- In May, Chris Hoff posted Incomplete Thought: The Crushing Costs of Complying With Cloud Customer “Right To Audit” Clauses, where Chris wrote Cloud providers I have spoken to are being absolutely hammered by customers acting on their “right to audit” clauses in contracts.
- In June, Craig posted Stop the Madness! Cloud Onboarding Audits - An Open Question... where he wondered Is there an existing system/application/protocol whereby I can transmit my policy requirements to a provider, they can respond in real-time with compliance level and any additional costs, with less structured/known requirements responded to by a human (but transmitted the same way)?
- Later in June, Craig posted in Vulnerability Scanning and Clouds: An Attempt to Move the Dialog On... where he spoke of the need for customers to conduct vulnerability assessments of cloud providers: A “ScanAuth” API call empowers the customer (or their nominated 3rd party) to scan their hosted Cloud infrastructure confident in the knowledge they won’t fall foul of the providers Terms of Service.
- In July, Chris extended Craig's idea with Extending the Concept: A Security API for Cloud Stacks, building on the aforementioned Twitter discussions. Chris mentioned The Audit, Assertion, Assessment, and Assurance API (A6) (Title credited to @CSOAndy)... Specifically, let’s take the capabilities of something like SCAP and embed a standardized and open API layer into each IaaS, PaaS and SaaS offering (see the API blocks in the diagram below) to provide not only a standardized way of scanning for network vulnerabilities, but also configuration management, asset management, patch remediation, compliance, etc.
Still with me? In August Network World posted A6 promises a way to check up on public cloud security, which said:
What cloud services users need is a way to verify that the security they expect is being delivered, and there is an effort underway for an interface that would do just that.
Called A6 (Audit, Assertion, Assessment and Assurance API) the proposal is still in the works, driven by two people: Chris Hoff - who came up with the idea and works for Cisco - and the author of the Iron Fog blog who identifies himself as Ben, an information security consultant in Toronto.
The usefulness of the API would be that cloud providers could offer customers a look into certain aspects of the service without compromising the security of other customers’ assets or the security of the cloud provider’s network itself.
Work on a draft of A6 is posted here http://www.scribd.com/doc/18515297/A6-API-Documentation-Draft-011. It’s incomplete, but offers a sound framework for what is ultimately needed.
So let's see what that says:
The A6 API was designed with the following concepts in mind:
- The security stack MUST provide external systems with the ability to query a utility computing provider for their security state.
That's about it, with the following appearing below:
In classic outsourcing deals these security policies and controls would be incorporated into the procurement contract; with cloud computing providers, the ability to enter in specific contractual obligations for security or allow for third party audits is either limited or non-existent. However, this limitation does not reduce the need for consuming organizations to protect their data.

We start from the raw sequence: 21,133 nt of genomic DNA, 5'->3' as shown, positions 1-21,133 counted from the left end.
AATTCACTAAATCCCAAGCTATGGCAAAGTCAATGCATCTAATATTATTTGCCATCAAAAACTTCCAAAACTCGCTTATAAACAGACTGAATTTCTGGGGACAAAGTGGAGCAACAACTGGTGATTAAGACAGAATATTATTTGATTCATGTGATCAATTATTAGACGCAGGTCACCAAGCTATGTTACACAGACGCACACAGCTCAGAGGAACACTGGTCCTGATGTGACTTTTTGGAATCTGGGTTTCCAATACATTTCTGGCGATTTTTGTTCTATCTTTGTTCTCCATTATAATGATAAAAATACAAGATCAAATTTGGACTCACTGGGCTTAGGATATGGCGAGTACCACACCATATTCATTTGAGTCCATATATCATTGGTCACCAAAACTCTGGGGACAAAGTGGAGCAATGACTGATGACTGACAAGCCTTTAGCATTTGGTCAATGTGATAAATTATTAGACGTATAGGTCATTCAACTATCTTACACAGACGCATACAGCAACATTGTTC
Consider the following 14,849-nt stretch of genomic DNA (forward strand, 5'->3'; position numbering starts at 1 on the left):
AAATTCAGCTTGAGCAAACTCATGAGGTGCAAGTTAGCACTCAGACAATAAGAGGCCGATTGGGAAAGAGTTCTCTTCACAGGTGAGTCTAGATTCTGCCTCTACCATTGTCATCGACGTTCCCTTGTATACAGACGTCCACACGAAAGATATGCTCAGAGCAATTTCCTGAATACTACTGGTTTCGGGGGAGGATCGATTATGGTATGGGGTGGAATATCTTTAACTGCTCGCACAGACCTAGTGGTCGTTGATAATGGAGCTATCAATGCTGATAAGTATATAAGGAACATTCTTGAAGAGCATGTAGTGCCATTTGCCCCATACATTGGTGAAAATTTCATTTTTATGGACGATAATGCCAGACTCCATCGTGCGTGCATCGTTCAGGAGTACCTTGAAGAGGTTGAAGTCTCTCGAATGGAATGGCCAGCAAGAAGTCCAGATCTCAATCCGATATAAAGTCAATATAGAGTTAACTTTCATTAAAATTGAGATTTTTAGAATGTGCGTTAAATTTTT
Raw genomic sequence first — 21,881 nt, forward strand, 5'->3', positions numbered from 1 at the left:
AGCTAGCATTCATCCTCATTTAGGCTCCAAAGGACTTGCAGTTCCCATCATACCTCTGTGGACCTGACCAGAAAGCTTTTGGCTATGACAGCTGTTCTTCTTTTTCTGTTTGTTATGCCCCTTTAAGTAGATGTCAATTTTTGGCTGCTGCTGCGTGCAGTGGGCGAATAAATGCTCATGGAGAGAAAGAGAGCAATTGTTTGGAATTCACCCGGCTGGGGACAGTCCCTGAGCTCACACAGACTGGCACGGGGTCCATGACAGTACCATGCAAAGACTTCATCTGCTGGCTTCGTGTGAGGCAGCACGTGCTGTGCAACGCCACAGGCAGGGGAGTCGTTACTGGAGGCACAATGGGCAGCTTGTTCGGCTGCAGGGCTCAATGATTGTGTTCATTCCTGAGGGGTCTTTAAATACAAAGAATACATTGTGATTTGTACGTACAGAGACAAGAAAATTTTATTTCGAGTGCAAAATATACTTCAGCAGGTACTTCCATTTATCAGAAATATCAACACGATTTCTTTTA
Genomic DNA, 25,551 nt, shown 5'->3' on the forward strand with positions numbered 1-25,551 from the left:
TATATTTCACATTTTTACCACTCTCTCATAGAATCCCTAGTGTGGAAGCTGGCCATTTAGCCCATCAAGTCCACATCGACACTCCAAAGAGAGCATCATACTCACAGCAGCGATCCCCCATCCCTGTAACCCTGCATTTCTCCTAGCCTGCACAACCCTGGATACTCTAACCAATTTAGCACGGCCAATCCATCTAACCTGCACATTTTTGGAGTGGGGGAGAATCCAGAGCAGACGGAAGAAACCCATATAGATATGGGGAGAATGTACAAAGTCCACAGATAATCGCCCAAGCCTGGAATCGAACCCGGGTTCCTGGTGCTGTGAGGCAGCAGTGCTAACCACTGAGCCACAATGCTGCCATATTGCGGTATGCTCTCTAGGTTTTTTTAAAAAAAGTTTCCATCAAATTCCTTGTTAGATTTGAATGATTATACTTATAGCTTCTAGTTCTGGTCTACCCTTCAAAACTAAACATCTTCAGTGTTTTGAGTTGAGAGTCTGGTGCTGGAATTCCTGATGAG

The A6 API is intended to close this gap by providing consuming organizations with near real-time views into the security of their cloud computing provider. While this does not allow for consuming organizations to enforce their security policies and controls upon the provider, they will have information to allow them to assess their risk exposure.
Before I drop the question you're all waiting for, let me say that I think it is great people are thinking about these problems. Much better to have a discussion than to assume cloud = secure.
However, my question is this: how does this provide "consuming organizations with near real-time views into the security of their cloud computing provider"?
Here is what I think is happening. Craig started this thread because he wanted a way to conduct audit and compliance (remember I highlighted those terms) activities against cloud providers without violating their terms of service. I am sure Craig would agree that compliance != security.
The danger is that someone will believe that complaince = security, thinking one could conceivably determine security state by scanning for network vulnerabilities, but also configuration management, asset management, patch remediation, compliance, etc..
This is like network access control all over again. A good "security state" means you're allowed on the network because your system is configured "properly," the system is "patched," and so on. Never mind that the system is 0wned. Never mind that there is no API for quering 0wnage.
Don't get me wrong, this is a really difficult problem. It is exceptionally difficult to assess true system state by asking the system, since you are at the mercy of the intruder. It could be worse with cloud and virtual infrastructure if the intruder owns the system and the virtual infrastructure. Customer queries the A6 API and the cloud returns a healthy response, despite the reality. Shoot, the cloud could say it IS healthy by the definition of patches or configuration and still be 0wned.
I think there's more thought required here, but that doesn't mean A6 is a waste of time -- if we are clear that it's more about compliance and really nothing about security, or especially trustworthiness of the assets.